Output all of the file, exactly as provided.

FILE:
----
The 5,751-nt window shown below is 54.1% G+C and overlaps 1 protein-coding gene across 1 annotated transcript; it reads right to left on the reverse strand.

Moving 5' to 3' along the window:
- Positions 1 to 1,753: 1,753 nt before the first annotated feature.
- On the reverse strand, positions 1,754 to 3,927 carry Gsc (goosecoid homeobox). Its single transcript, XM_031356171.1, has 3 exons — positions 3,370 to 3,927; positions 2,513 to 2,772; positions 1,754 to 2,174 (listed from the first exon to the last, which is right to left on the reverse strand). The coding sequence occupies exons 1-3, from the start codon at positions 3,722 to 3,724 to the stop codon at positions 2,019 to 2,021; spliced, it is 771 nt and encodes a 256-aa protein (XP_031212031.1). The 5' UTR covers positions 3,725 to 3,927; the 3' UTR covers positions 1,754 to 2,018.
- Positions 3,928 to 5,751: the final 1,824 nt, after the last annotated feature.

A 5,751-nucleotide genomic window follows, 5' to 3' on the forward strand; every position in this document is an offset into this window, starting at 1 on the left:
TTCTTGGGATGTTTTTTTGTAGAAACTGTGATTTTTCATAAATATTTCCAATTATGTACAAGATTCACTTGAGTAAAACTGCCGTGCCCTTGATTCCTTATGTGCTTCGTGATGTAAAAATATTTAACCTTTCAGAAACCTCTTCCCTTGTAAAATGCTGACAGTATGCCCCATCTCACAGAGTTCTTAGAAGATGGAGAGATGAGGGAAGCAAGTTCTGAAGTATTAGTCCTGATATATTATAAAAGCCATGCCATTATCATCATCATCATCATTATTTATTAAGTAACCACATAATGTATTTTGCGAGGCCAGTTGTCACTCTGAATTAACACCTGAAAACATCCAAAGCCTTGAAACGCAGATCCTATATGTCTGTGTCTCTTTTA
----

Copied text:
The 5,751-nt window shown below is 54.1% G+C and overlaps 1 protein-coding gene across 1 annotated transcript; it reads right to left on the reverse strand.

Moving 5' to 3' along the window:
- Positions 1 to 1,753: 1,753 nt before the first annotated feature.
- On the reverse strand, positions 1,754 to 3,927 carry Gsc (goosecoid homeobox). Its single transcript, XM_031356171.1, has 3 exons — positions 3,370 to 3,927; positions 2,513 to 2,772; positions 1,754 to 2,174 (listed from the first exon to the last, which is right to left on the reverse strand). The coding sequence occupies exons 1-3, from the start codon at positions 3,722 to 3,724 to the stop codon at positions 2,019 to 2,021; spliced, it is 771 nt and encodes a 256-aa protein (XP_031212031.1). The 5' UTR covers positions 3,725 to 3,927; the 3' UTR covers positions 1,754 to 2,018.
- Positions 3,928 to 5,751: the final 1,824 nt, after the last annotated feature.

A 5,751-nucleotide genomic window follows, 5' to 3' on the forward strand; every position in this document is an offset into this window, starting at 1 on the left:
TTCTTGGGATGTTTTTTTGTAGAAACTGTGATTTTTCATAAATATTTCCAATTATGTACAAGATTCACTTGAGTAAAACTGCCGTGCCCTTGATTCCTTATGTGCTTCGTGATGTAAAAATATTTAACCTTTCAGAAACCTCTTCCCTTGTAAAATGCTGACAGTATGCCCCATCTCACAGAGTTCTTAGAAGATGGAGAGATGAGGGAAGCAAGTTCTGAAGTATTAGTCCTGATATATTATAAAAGCCATGCCATTATCATCATCATCATCATTATTTATTAAGTAACCACATAATGTATTTTGCGAGGCCAGTTGTCACTCTGAATTAACACCTGAAAACATCCAAAGCCTTGAAACGCAGATCCTATATGTCTGTGTCTCTTTTA